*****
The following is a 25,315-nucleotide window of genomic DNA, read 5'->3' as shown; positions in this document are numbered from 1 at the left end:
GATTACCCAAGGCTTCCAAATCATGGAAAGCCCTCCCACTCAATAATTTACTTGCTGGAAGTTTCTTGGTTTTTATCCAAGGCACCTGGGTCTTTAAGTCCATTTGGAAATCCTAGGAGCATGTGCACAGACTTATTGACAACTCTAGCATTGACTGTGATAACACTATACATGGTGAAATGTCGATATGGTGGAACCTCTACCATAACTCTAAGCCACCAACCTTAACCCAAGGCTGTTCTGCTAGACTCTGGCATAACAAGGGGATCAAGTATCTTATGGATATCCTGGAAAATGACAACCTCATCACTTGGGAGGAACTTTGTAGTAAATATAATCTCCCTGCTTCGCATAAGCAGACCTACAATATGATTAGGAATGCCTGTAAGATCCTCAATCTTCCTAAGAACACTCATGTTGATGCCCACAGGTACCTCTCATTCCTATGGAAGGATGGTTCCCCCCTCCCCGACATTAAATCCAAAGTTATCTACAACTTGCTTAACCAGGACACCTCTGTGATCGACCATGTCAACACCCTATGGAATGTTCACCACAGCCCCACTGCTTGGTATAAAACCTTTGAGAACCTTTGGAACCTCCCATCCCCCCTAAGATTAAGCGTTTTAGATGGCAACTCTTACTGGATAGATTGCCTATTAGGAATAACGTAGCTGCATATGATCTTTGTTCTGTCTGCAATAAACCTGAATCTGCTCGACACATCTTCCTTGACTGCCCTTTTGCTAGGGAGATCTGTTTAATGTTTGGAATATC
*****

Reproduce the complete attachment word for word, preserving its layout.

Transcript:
The following is a 25,315-nucleotide window of genomic DNA, read 5'->3' as shown; positions in this document are numbered from 1 at the left end:
GATTACCCAAGGCTTCCAAATCATGGAAAGCCCTCCCACTCAATAATTTACTTGCTGGAAGTTTCTTGGTTTTTATCCAAGGCACCTGGGTCTTTAAGTCCATTTGGAAATCCTAGGAGCATGTGCACAGACTTATTGACAACTCTAGCATTGACTGTGATAACACTATACATGGTGAAATGTCGATATGGTGGAACCTCTACCATAACTCTAAGCCACCAACCTTAACCCAAGGCTGTTCTGCTAGACTCTGGCATAACAAGGGGATCAAGTATCTTATGGATATCCTGGAAAATGACAACCTCATCACTTGGGAGGAACTTTGTAGTAAATATAATCTCCCTGCTTCGCATAAGCAGACCTACAATATGATTAGGAATGCCTGTAAGATCCTCAATCTTCCTAAGAACACTCATGTTGATGCCCACAGGTACCTCTCATTCCTATGGAAGGATGGTTCCCCCCTCCCCGACATTAAATCCAAAGTTATCTACAACTTGCTTAACCAGGACACCTCTGTGATCGACCATGTCAACACCCTATGGAATGTTCACCACAGCCCCACTGCTTGGTATAAAACCTTTGAGAACCTTTGGAACCTCCCATCCCCCCTAAGATTAAGCGTTTTAGATGGCAACTCTTACTGGATAGATTGCCTATTAGGAATAACGTAGCTGCATATGATCTTTGTTCTGTCTGCAATAAACCTGAATCTGCTCGACACATCTTCCTTGACTGCCCTTTTGCTAGGGAGATCTGTTTAATGTTTGGAATATC